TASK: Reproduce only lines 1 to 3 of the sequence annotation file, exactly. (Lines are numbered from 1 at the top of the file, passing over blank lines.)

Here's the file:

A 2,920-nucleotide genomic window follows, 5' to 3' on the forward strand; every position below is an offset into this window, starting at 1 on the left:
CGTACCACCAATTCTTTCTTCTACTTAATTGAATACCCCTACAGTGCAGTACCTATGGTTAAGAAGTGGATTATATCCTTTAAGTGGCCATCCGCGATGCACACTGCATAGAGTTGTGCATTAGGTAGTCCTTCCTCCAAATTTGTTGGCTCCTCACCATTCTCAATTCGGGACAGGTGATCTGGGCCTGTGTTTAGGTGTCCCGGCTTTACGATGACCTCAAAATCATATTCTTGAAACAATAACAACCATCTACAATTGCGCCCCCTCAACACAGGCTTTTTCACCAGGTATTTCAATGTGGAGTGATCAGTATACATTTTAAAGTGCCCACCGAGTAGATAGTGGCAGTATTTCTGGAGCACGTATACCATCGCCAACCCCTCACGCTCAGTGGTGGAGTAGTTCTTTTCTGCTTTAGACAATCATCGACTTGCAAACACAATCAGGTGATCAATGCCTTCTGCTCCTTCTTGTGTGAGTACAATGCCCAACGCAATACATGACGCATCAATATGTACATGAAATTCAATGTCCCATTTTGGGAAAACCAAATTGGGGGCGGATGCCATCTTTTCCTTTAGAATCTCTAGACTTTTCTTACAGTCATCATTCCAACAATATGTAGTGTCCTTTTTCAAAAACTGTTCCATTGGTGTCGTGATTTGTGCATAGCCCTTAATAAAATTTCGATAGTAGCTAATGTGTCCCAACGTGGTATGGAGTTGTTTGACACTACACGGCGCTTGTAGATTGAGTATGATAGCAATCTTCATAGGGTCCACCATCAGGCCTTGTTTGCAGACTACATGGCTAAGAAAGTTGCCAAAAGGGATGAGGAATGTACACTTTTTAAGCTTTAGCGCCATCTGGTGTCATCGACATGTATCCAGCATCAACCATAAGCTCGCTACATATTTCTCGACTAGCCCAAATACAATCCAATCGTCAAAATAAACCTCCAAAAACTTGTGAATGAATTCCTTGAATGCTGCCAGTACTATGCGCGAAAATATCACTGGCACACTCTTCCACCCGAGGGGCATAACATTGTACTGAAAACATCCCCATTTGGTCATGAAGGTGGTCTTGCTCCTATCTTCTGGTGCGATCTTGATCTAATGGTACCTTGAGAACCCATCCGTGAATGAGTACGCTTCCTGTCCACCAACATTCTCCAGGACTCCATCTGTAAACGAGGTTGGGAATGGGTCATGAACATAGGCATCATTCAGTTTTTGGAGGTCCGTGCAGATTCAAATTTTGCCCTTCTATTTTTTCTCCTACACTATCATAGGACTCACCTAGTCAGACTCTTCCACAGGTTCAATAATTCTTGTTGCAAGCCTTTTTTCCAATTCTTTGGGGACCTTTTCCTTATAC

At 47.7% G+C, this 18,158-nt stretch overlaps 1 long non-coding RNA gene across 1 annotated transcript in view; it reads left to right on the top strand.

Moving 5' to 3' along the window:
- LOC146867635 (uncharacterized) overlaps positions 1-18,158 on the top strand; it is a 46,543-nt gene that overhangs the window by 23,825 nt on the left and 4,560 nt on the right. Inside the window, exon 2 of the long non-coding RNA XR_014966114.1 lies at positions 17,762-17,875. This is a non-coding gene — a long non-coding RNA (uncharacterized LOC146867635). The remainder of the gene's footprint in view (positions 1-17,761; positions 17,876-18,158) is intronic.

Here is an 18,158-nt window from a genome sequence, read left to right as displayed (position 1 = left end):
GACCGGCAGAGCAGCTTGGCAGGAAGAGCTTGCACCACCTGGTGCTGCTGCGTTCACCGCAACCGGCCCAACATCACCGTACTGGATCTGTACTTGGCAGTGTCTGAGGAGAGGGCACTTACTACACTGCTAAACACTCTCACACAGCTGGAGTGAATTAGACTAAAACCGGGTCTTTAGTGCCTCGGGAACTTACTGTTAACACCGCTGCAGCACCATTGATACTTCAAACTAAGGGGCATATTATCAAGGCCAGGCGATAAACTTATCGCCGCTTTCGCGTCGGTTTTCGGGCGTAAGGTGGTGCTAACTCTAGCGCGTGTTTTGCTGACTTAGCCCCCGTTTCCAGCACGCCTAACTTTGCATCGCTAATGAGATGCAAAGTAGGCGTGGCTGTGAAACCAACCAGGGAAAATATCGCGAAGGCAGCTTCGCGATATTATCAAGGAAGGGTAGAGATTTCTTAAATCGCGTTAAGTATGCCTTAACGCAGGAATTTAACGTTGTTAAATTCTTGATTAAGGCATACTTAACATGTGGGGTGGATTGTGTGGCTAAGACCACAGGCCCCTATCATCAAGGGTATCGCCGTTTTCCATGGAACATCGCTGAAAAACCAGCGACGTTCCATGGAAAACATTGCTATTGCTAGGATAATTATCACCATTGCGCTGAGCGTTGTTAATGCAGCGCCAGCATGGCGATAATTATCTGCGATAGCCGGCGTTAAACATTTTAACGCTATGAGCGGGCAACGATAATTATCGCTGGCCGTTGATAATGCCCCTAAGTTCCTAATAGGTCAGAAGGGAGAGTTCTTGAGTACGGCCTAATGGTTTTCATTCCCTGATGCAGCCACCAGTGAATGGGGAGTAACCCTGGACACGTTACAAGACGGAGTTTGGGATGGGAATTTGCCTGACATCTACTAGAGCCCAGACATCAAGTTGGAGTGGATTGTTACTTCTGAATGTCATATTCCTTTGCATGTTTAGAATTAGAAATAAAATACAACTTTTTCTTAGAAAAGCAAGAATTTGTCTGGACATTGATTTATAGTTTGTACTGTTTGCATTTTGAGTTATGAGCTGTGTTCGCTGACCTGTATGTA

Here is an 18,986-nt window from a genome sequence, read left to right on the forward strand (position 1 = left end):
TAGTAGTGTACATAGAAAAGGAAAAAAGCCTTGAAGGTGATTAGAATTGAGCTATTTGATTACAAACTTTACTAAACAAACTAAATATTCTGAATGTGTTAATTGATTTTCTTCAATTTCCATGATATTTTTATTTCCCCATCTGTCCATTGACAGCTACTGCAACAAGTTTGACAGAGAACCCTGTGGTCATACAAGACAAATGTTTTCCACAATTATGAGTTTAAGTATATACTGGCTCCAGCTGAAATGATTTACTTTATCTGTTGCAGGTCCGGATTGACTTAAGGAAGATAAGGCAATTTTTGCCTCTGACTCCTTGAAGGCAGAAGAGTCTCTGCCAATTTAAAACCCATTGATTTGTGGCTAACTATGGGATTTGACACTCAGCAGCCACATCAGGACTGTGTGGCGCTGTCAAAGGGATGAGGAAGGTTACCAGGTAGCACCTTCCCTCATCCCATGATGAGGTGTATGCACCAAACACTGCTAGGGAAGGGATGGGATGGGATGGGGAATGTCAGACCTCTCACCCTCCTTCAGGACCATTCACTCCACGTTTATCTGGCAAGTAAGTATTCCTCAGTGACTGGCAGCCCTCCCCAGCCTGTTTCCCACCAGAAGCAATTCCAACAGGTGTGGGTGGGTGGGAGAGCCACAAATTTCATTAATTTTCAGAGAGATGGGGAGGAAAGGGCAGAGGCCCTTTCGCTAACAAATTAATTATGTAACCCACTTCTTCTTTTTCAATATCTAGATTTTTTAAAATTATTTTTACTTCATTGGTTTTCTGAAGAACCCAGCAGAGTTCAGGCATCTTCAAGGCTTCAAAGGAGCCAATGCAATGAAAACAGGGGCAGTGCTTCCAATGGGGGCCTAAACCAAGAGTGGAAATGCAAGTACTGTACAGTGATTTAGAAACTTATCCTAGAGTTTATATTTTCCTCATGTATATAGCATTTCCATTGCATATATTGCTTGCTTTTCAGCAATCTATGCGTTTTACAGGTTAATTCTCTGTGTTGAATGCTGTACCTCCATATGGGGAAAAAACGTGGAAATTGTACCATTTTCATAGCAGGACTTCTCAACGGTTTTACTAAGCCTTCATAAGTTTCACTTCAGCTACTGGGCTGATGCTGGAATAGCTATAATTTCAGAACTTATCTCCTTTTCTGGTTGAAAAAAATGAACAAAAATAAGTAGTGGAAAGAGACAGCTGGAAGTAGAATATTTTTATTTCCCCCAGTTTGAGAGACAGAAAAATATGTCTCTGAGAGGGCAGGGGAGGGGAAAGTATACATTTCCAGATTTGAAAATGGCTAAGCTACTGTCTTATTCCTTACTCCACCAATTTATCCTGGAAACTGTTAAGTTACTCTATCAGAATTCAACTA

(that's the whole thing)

A 2,920-nucleotide genomic window follows, 5' to 3' on the forward strand; every position below is an offset into this window, starting at 1 on the left:
CGTACCACCAATTCTTTCTTCTACTTAATTGAATACCCCTACAGTGCAGTACCTATGGTTAAGAAGTGGATTATATCCTTTAAGTGGCCATCCGCGATGCACACTGCATAGAGTTGTGCATTAGGTAGTCCTTCCTCCAAATTTGTTGGCTCCTCACCATTCTCAATTCGGGACAGGTGATCTGGGCCTGTGTTTAGGTGTCCCGGCTTTACGATGACCTCAAAATCATATTCTTGAAACAATAACAACCATCTACAATTGCGCCCCCTCAACACAGGCTTTTTCACCAGGTATTTCAATGTGGAGTGATCAGTATACATTTTAAAGTGCCCACCGAGTAGATAGTGGCAGTATTTCTGGAGCACGTATACCATCGCCAACCCCTCACGCTCAGTGGTGGAGTAGTTCTTTTCTGCTTTAGACAATCATCGACTTGCAAACACAATCAGGTGATCAATGCCTTCTGCTCCTTCTTGTGTGAGTACAATGCCCAACGCAATACATGACGCATCAATATGTACATGAAATTCAATGTCCCATTTTGGGAAAACCAAATTGGGGGCGGATGCCATCTTTTCCTTTAGAATCTCTAGACTTTTCTTACAGTCATCATTCCAACAATATGTAGTGTCCTTTTTCAAAAACTGTTCCATTGGTGTCGTGATTTGTGCATAGCCCTTAATAAAATTTCGATAGTAGCTAATGTGTCCCAACGTGGTATGGAGTTGTTTGACACTACACGGCGCTTGTAGATTGAGTATGATAGCAATCTTCATAGGGTCCACCATCAGGCCTTGTTTGCAGACTACATGGCTAAGAAAGTTGCCAAAAGGGATGAGGAATGTACACTTTTTAAGCTTTAGCGCCATCTGGTGTCATCGACATGTATCCAGCATCAACCATAAGCTCGCTACATATTTCTCGACTAGCCCAAATACAATCCAATCGTCAAAATAAACCTCCAAAAACTTGTGAATGAATTCCTTGAATGCTGCCAGTACTATGCGCGAAAATATCACTGGCACACTCTTCCACCCGAGGGGCATAACATTGTACTGAAAACATCCCCATTTGGTCATGAAGGTGGTCTTGCTCCTATCTTCTGGTGCGATCTTGATCTAATGGTACCTTGAGAACCCATCCGTGAATGAGTACGCTTCCTGTCCACCAACATTCTCCAGGACTCCATCTGTAAACGAGGTTGGGAATGGGTCATGAACATAGGCATCATTCAGTTTTTGGAGGTCCGTGCAGATTCAAATTTTGCCCTTCTATTTTTTCTCCTACACTATCATAGGACTCACCTAGTCAGACTCTTCCACAGGTTCAATAATTCTTGTTGCAAGCCTTTTTTCCAATTCTTTGGGGACCTTTTCCTTATAC

At 47.7% G+C, this 18,158-nt stretch overlaps 1 long non-coding RNA gene across 1 annotated transcript in view; it reads left to right on the top strand.